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Tennessee bans Knoxville reporter

Discussion in 'Journalism topics only' started by Jersey_Guy, Oct 11, 2006.

  1. Bubbler

    Bubbler Well-Known Member

    What you said is true, but what Bob Cook said is true too.

    I had an ex-IU assistant, later a head coach, offer to let me fly on the team's charter for free on a long trip I planned to drive. I politely declined, saying that would be beyond the bounds of my personal ethics to accept that.

    He joked with me, "Hammel used to do it all the time. You think you're fucking bigger than Hammel?"

    Cue uncomfortable look in my face. He sensed it.

    "Yeah you're right. I don't need you sleeping outside my office waiting to hang on my every word like Hammel used to do."
  2. BigRed

    BigRed Active Member

    Hell, having covered the SEC for a while and knowing how Tennessee fans act, they'd probably be glad that the N-S was biased towards UT.
    And it also wouldn't surprise me if Fulmer was pulling the strings here, too, on the athletic department's part.
    I know that when Tyrone Prothro of Alabama broke his leg in gruesome fashion last year (and spent 26 days in the hospital), he was off-limits. Heck, I still don't think he's talking about the injury a year later.
    The Anniston Star reporter (Prothro is from Heflin, very close to Anniston) was trying to check up on him after the injury happened. He asked Mike Shula about it. Was told - talk to Prothro's mother. Prothro's mother said talk to Shula. In other words, both were covering some serious ass.
    Said reporter eventually got Prothro on the phone in his hospital room, got a polite no-comment. Put it in the paper.
    A couple days later, he got pulled aside by Shula at practice and absolutely got his ass chewed (for no good reason) for about 10 minutes.
    So no, this UT situation doesn't surprise me. People all over the place (luckily, not my beat, yet) are hiding behind HIPPA and using it as a crutch.
  3. Armchair_QB

    Armchair_QB Well-Known Member

    I'm wondering if the KNS threw its own guy under the bus because they're already in hot water with UT for one of their writers/columnists bringing a fan into the press box using a paper's credential and one of the paper's seats. Even the FWAA is siding with UT on that one.
  4. Ace

    Ace Well-Known Member


    It helps to be a hard ass in this business. Granted, if I am from the Podunk (Mich.) Press covering Michigan, I would be much more careful about toeing the line.

    But covering Tennessee for the Knoxville paper? I follow their rules as a courtesy and that's about it.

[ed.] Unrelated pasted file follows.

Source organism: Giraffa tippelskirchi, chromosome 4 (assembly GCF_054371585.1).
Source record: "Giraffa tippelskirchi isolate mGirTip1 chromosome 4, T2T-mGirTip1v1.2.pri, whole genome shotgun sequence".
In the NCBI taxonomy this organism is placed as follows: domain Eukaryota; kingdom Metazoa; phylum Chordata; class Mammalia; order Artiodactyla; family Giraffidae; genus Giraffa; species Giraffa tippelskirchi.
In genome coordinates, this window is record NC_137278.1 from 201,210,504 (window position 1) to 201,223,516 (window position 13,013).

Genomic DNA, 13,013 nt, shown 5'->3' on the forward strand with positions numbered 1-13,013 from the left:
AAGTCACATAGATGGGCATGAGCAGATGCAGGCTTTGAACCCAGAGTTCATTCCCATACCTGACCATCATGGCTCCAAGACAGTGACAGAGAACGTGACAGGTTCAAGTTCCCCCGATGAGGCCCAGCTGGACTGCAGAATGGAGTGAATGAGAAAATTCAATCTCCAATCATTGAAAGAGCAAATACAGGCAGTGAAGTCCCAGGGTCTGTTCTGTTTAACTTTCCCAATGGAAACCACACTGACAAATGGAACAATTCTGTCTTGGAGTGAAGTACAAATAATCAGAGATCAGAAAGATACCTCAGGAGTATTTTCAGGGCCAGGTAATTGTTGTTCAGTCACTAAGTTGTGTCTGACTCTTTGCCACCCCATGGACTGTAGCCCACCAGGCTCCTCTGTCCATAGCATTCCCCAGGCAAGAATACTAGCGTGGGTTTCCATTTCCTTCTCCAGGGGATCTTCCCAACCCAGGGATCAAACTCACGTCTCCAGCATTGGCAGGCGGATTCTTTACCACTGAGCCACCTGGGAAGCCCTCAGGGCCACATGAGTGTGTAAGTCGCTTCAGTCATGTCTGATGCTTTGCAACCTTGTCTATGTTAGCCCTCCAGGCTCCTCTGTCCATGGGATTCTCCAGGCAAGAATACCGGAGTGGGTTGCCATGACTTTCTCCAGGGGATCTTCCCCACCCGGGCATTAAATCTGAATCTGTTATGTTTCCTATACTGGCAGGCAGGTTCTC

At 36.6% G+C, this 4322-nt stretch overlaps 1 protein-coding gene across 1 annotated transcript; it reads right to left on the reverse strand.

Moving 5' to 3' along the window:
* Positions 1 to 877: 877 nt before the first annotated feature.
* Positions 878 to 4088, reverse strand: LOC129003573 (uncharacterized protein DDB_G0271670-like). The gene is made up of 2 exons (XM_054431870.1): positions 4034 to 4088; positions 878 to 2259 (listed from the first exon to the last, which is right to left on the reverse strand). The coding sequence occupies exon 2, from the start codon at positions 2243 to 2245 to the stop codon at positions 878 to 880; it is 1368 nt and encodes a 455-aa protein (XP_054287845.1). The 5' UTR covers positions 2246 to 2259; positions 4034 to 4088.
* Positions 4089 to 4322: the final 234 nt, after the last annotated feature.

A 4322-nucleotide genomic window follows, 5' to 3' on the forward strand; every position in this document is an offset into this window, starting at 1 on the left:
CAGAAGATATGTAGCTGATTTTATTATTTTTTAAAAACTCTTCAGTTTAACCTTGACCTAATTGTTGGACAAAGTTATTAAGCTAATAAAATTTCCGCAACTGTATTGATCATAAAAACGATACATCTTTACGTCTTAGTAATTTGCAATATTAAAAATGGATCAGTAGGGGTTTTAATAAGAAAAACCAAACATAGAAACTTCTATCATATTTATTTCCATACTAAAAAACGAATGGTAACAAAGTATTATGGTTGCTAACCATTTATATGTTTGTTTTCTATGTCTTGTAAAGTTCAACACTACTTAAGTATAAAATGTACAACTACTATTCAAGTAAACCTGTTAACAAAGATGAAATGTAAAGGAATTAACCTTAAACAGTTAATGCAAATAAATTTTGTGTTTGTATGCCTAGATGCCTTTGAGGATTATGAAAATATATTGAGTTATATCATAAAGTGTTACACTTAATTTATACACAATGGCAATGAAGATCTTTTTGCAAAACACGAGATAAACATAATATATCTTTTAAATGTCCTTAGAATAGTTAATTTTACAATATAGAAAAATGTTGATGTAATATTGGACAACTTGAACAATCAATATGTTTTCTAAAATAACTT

At some papers you don't talk to the football or basketball coach unless it is a teleconference or media conference. Ask for a one-on-one and get turned down.

    Now you happend to be outside the coach's office when he walks by and he answers a few questions. That happens a lot.

    You think the SID is gonna rip you a new one for not following protocol?
  5. slappy4428

    slappy4428 Active Member

    However, HIPPA is usually waived as part of the condition of letter of intent and/or being on the team, is it not?
    My understanding is that player/parents have to give the university the right to discuss injuries. Teams aren't supposed to be able to pick and choose injuries to discuss.
  6. Ace

    Ace Well-Known Member

    What's the difference between a News-Sentinel editor and a fan?
  7. Point of Order

    Point of Order Active Member

  8. Inky_Wretch

    Inky_Wretch Well-Known Member

    I'm more disturbed by McElroy's "false start" comment than by UT's reaction. You always, always, always have your staffers' backs in public, even if you're ripping them a new one in the office.
  9. Point of Order

    Point of Order Active Member

    HIPAA = Smokescreen

    If coaches are using that excuse you should be in touch with your paper's legal eagles (if you're fortunate enough to have them).
  10. busuncle

    busuncle Member

    Oh jesus.

    Yes, public universities have obligations under the law (open records, open meetings, etc.) that private universities do not have. I suppose if you really wanted to test your state's sunshine laws, you could argue that the media press conferences and interview sessions are a meeting and thus you have the right to be there.

    The press box is a different deal. I don't think anyone would argue that you have a right to watch a football game in an air-conditioned box. It is a privilege that is voluntarily extended by teams to the media. The teams make choices about who to credential and who not to credential all the time.
  11. BigRed

    BigRed Active Member

    The way I understand it, at least on my beat and with the school I cover, is that the player is allowed to discuss injuries if he wants to. The school essentially puts out an injury report through the SID.
    This is how it works for me: "Coach, what about Tommy Tailback's gout?"
    Coach: "SID, what can we say?"
    SID: "Tommy Tailback has gout and is questionable for Bumfuck Tech Saturday."
    It varies from place to place, obviously.
  12. Lugnuts

    Lugnuts Well-Known Member

    This has nothing to do with an air-conditioned box.

    It's more to do with access to the players and coach. Sure, the reporter could cover the game from the stands... but he's also being denied the ability to interview the players and coach after the game.
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